Also, I noticed that this past season due to the attention the stripers got in the news as well as from tackle shops trying to sell more striper gear... many many new faces appeared on my local river following myself and other regulars around like shadows to their fishing holes and trolling in circles around our boats. (good thing I don't have a deck gun on my boat! )

We also need to stop keeping large stripers because they are often what I believe to be local spawning fish in certain river systems. Large stripers are full of mercury and other toxins that we really shouldn't eat. Meanwhile, the smaller stripers that travel in schools are what tend to be considered the migrants and they are more plentiful. Besides the fact that they are easier to catch for the average angler and contain less harmful toxins, it would make better sense to keep these fish in a slot limit size of around 24 to 32" and make this fishery have a tagging system like that of for atlantic salmon but have the tag limit at 10-12 per year and maybe one trophy (large striper) tag per year. This way we might stop some poachers from illegally keeping the small stripers which they generally can only catch in the locations they fish. Also, if there are people out there that catch more big stripers than schoolies. I probably get 4-5 keepers to every one undersize striper and I know there is a fair amount of good striper fishermen around here that do that or better. Imagine if people like that kept every big striper they could keep legally? Well, some people do... some stories I hear would scare the conservation minded anglers and often these people don't get caught. Our wardens have a hard time patrolling the heavily fished areas because most fishing is done at night or by boat and I know I've never ever seen a warden or DFO officer out in a boat checking people fishing on the tidal rivers.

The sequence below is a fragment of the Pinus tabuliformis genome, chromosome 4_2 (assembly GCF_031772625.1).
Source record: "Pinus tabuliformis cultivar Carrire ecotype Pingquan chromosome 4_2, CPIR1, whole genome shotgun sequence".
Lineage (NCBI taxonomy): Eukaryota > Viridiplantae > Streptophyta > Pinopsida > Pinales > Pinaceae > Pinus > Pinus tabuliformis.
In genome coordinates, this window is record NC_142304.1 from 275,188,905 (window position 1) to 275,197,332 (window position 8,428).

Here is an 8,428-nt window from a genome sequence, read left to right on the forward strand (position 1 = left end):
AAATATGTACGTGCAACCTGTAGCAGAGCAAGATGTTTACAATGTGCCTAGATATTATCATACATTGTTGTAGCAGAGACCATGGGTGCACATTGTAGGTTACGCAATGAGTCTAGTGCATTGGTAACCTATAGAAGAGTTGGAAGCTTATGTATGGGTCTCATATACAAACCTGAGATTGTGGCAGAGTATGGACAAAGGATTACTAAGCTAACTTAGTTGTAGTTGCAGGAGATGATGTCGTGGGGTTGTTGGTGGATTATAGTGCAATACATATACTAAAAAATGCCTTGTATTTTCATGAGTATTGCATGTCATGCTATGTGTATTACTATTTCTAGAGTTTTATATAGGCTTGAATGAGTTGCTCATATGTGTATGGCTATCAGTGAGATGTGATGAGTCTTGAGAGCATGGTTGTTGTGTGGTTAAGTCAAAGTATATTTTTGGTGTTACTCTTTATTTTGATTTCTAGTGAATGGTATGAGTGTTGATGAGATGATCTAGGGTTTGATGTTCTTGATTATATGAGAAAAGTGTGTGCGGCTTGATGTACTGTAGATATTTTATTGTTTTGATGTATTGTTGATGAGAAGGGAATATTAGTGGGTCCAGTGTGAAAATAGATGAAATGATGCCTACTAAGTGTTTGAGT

There might be more than a couple of striped bass associations in the atlantic provinces, but yet there are too few in these associations to be heard loudly. It's about time someone came up with an east coast striper association with regional chapters (ie. North NB, South NB and the same for NS etc) That way everyone could be on the same page and present itself as a larger group of concerned citizens from a wider geographic range.
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Old 03-28-2007, 11:40 PM
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Default Re: Nova Scotia Striped Bass

hoorah! good post and well put.

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Old 12-18-2007, 08:49 PM
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Default Re: Nova Scotia Striped Bass

Great post!
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Old 10-13-2008, 12:03 AM
kenhut32 kenhut32 is offline
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Default Re: Nova Scotia Striped Bass

I wonder if DFO is looking into stripers spawning in the Bras D'or lakes..
and whether or not they live in the Lake or make there way back out to sea..
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bass, nova, scotia, striped